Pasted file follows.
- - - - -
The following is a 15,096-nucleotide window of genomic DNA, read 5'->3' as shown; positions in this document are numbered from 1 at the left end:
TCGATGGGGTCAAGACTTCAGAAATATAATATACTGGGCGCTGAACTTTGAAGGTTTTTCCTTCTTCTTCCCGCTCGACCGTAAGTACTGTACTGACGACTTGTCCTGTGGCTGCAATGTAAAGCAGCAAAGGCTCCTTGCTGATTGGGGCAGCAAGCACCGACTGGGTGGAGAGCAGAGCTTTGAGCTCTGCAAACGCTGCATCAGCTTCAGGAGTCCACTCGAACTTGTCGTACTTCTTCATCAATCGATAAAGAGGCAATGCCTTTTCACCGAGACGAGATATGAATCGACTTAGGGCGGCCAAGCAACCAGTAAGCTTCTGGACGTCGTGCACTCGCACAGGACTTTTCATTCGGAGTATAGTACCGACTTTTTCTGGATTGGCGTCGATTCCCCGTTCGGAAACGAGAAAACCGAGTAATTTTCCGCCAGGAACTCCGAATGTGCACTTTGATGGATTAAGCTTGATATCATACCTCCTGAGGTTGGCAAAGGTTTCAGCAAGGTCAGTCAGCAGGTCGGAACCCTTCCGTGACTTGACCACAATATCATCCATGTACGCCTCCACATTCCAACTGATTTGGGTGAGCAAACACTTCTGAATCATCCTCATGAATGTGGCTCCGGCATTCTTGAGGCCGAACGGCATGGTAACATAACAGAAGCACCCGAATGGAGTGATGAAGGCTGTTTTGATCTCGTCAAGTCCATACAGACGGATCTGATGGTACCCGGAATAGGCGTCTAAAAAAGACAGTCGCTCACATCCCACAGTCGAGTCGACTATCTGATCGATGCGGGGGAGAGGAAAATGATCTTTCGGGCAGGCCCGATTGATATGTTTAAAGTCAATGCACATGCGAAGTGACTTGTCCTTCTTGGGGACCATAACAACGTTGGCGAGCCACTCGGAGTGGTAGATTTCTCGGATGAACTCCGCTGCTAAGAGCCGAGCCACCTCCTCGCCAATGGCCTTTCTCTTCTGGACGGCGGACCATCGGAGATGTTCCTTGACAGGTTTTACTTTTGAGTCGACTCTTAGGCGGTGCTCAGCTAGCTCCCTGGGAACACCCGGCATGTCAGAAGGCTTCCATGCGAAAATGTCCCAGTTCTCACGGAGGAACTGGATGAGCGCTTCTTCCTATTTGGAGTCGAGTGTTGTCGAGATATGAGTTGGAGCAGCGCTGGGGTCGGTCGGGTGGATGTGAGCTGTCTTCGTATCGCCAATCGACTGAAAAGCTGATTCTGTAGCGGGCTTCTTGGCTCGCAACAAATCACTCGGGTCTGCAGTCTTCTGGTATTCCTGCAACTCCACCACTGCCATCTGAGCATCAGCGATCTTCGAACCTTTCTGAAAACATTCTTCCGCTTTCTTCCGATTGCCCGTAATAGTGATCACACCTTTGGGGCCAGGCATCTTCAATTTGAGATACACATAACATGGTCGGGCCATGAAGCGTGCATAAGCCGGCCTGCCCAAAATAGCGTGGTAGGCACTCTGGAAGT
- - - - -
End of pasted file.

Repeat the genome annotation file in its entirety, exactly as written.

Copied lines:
The following is a 15,096-nucleotide window of genomic DNA, read 5'->3' as shown; positions in this document are numbered from 1 at the left end:
TCGATGGGGTCAAGACTTCAGAAATATAATATACTGGGCGCTGAACTTTGAAGGTTTTTCCTTCTTCTTCCCGCTCGACCGTAAGTACTGTACTGACGACTTGTCCTGTGGCTGCAATGTAAAGCAGCAAAGGCTCCTTGCTGATTGGGGCAGCAAGCACCGACTGGGTGGAGAGCAGAGCTTTGAGCTCTGCAAACGCTGCATCAGCTTCAGGAGTCCACTCGAACTTGTCGTACTTCTTCATCAATCGATAAAGAGGCAATGCCTTTTCACCGAGACGAGATATGAATCGACTTAGGGCGGCCAAGCAACCAGTAAGCTTCTGGACGTCGTGCACTCGCACAGGACTTTTCATTCGGAGTATAGTACCGACTTTTTCTGGATTGGCGTCGATTCCCCGTTCGGAAACGAGAAAACCGAGTAATTTTCCGCCAGGAACTCCGAATGTGCACTTTGATGGATTAAGCTTGATATCATACCTCCTGAGGTTGGCAAAGGTTTCAGCAAGGTCAGTCAGCAGGTCGGAACCCTTCCGTGACTTGACCACAATATCATCCATGTACGCCTCCACATTCCAACTGATTTGGGTGAGCAAACACTTCTGAATCATCCTCATGAATGTGGCTCCGGCATTCTTGAGGCCGAACGGCATGGTAACATAACAGAAGCACCCGAATGGAGTGATGAAGGCTGTTTTGATCTCGTCAAGTCCATACAGACGGATCTGATGGTACCCGGAATAGGCGTCTAAAAAAGACAGTCGCTCACATCCCACAGTCGAGTCGACTATCTGATCGATGCGGGGGAGAGGAAAATGATCTTTCGGGCAGGCCCGATTGATATGTTTAAAGTCAATGCACATGCGAAGTGACTTGTCCTTCTTGGGGACCATAACAACGTTGGCGAGCCACTCGGAGTGGTAGATTTCTCGGATGAACTCCGCTGCTAAGAGCCGAGCCACCTCCTCGCCAATGGCCTTTCTCTTCTGGACGGCGGACCATCGGAGATGTTCCTTGACAGGTTTTACTTTTGAGTCGACTCTTAGGCGGTGCTCAGCTAGCTCCCTGGGAACACCCGGCATGTCAGAAGGCTTCCATGCGAAAATGTCCCAGTTCTCACGGAGGAACTGGATGAGCGCTTCTTCCTATTTGGAGTCGAGTGTTGTCGAGATATGAGTTGGAGCAGCGCTGGGGTCGGTCGGGTGGATGTGAGCTGTCTTCGTATCGCCAATCGACTGAAAAGCTGATTCTGTAGCGGGCTTCTTGGCTCGCAACAAATCACTCGGGTCTGCAGTCTTCTGGTATTCCTGCAACTCCACCACTGCCATCTGAGCATCAGCGATCTTCGAACCTTTCTGAAAACATTCTTCCGCTTTCTTCCGATTGCCCGTAATAGTGATCACACCTTTGGGGCCAGGCATCTTCAATTTGAGATACACATAACATGGTCGGGCCATGAAGCGTGCATAAGCCGGCCTGCCCAAAATAGCGTGGTAGGCACTCTGGAAGT